Newswise — FAYETTEVILLE, Ark. – The National Institutes of Health has awarded a three-year, $424,081 grant to Magda El-Shenawee, electrical engineering professor, for her work on an intraoperative and rapid method of detecting positive cancer margins during conservative breast cancer surgery, or lumpectomy.
Standard medical imaging techniques insufficiently provide clear assessment of breast tissue margins, resulting in a reported second surgery rate of 20 to 40 percent. The grant will allow El-Shenawee’s research team to advance the assessment of breast tumor margins using new Terahertz imaging technology, which will provide the groundwork for fast, intraoperative tumor margin assessment and significantly reduce the occurrence of second surgeries, cancer reoccurrence and metastasis.
“When we talk to any doctor about the tumor margins, they see issues,” said El-Shenawee. “If they can’t get all of the tumor in the first operation, two things can occur. Cancer can come back in the same spot, or the cancer can metastasize and spread to other organs. That is the danger of breast cancer.”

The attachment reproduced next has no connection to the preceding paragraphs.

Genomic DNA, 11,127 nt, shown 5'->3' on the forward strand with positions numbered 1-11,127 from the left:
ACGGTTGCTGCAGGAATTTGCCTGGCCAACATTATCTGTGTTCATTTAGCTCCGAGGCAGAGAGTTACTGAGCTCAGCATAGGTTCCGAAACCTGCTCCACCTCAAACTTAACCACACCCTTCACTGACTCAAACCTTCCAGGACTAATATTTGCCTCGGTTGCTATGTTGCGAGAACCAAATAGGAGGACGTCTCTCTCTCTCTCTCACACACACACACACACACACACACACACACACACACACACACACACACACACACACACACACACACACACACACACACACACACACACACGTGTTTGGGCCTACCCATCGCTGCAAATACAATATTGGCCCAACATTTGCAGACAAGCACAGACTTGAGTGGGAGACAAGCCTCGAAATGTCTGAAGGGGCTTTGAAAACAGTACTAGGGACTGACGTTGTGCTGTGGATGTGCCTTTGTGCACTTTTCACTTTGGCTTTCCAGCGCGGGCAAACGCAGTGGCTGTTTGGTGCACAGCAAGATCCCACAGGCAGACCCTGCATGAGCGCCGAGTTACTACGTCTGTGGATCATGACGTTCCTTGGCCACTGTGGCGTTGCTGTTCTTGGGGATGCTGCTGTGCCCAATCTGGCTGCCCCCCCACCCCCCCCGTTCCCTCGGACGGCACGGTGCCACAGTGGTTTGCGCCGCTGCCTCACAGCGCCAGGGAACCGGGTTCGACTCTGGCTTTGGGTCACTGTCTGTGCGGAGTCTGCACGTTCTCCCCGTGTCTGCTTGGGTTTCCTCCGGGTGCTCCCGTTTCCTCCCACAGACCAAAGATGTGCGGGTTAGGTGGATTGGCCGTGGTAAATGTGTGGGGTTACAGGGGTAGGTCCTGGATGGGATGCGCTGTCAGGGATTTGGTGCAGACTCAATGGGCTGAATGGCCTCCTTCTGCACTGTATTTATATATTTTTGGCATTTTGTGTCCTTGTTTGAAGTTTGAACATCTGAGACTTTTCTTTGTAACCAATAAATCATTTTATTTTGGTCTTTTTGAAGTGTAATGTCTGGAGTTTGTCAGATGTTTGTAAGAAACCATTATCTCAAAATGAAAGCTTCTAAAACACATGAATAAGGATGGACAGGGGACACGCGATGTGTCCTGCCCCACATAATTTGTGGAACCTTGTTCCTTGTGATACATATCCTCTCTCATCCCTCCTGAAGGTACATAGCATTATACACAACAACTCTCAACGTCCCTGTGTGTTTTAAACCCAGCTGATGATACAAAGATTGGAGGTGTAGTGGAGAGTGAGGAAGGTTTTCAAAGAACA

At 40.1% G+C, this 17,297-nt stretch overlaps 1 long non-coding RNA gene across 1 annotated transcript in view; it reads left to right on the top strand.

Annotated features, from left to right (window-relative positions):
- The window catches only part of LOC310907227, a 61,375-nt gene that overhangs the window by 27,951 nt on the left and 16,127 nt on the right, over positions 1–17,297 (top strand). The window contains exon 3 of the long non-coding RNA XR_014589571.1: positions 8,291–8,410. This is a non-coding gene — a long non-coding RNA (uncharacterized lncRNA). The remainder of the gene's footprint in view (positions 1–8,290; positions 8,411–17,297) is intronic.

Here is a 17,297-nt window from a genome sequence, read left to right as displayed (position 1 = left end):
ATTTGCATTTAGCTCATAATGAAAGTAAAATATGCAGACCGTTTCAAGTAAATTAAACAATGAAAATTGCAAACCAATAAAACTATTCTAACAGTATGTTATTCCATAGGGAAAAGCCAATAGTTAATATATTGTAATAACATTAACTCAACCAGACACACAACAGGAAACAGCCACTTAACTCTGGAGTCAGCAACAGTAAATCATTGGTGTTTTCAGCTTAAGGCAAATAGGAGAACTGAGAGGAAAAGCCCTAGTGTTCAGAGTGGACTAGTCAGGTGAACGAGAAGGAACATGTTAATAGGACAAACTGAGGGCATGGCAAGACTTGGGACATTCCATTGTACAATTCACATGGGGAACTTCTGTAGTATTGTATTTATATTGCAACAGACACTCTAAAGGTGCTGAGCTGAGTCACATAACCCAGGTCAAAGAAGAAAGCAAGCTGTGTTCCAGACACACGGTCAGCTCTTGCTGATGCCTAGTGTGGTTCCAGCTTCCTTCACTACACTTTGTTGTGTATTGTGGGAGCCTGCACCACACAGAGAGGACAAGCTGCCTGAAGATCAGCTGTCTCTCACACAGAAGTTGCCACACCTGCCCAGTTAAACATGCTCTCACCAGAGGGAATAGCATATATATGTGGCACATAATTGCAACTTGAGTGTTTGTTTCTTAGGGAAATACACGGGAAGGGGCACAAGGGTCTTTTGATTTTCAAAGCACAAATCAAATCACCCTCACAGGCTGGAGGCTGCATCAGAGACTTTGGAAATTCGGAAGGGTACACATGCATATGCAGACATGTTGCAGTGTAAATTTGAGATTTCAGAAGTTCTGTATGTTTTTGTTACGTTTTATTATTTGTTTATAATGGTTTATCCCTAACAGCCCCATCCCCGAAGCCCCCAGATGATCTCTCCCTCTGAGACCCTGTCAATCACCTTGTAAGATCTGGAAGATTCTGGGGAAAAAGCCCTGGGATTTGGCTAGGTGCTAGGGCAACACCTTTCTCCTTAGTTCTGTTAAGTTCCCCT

Terahertz technology offers high, sub-millimeter resolution, as well as sensitivity to water content, which can be a major contrast factor in biological tissues. The researchers will focus their efforts on imaging two types of tumor tissues – one developed from phantom tissues that mimic freshly excised human tumors and the other freshly excised tumors grown in mice.
“We believe this new Terahertz technology will give us better images of the tissue than current, standard methods,” El-Shenawee said.
El-Shenawee will collaborate with University of Arkansas professors Narasimhan Rajaram, assistant professor of biomedical engineering; Jingxian Wu, associate professor of electrical engineering, Avishek Chakraborty, assistant professor of mathematical sciences; and Tyler Bowman, doctoral student in electrical engineering. Bowman is an NSF Graduate Fellow and University of Arkansas Distinguished Doctoral Fellow. El-Shenawee will also collaborate with Keith Bailey, director of the Oklahoma Animal Disease Diagnostic Laboratory at Oklahoma State University; and with Lucas Campbell, M.D., pathologist at Northwest Arkansas Pathology Associates in Fayetteville.
CONTACTS: Magda El-Shenawee, professor, electrical engineeringCollege of Engineering479-575-6582, firstname.lastname@example.org
Sierra Mendoza, administrative specialist IICollege of Engineering479-575-4037, email@example.com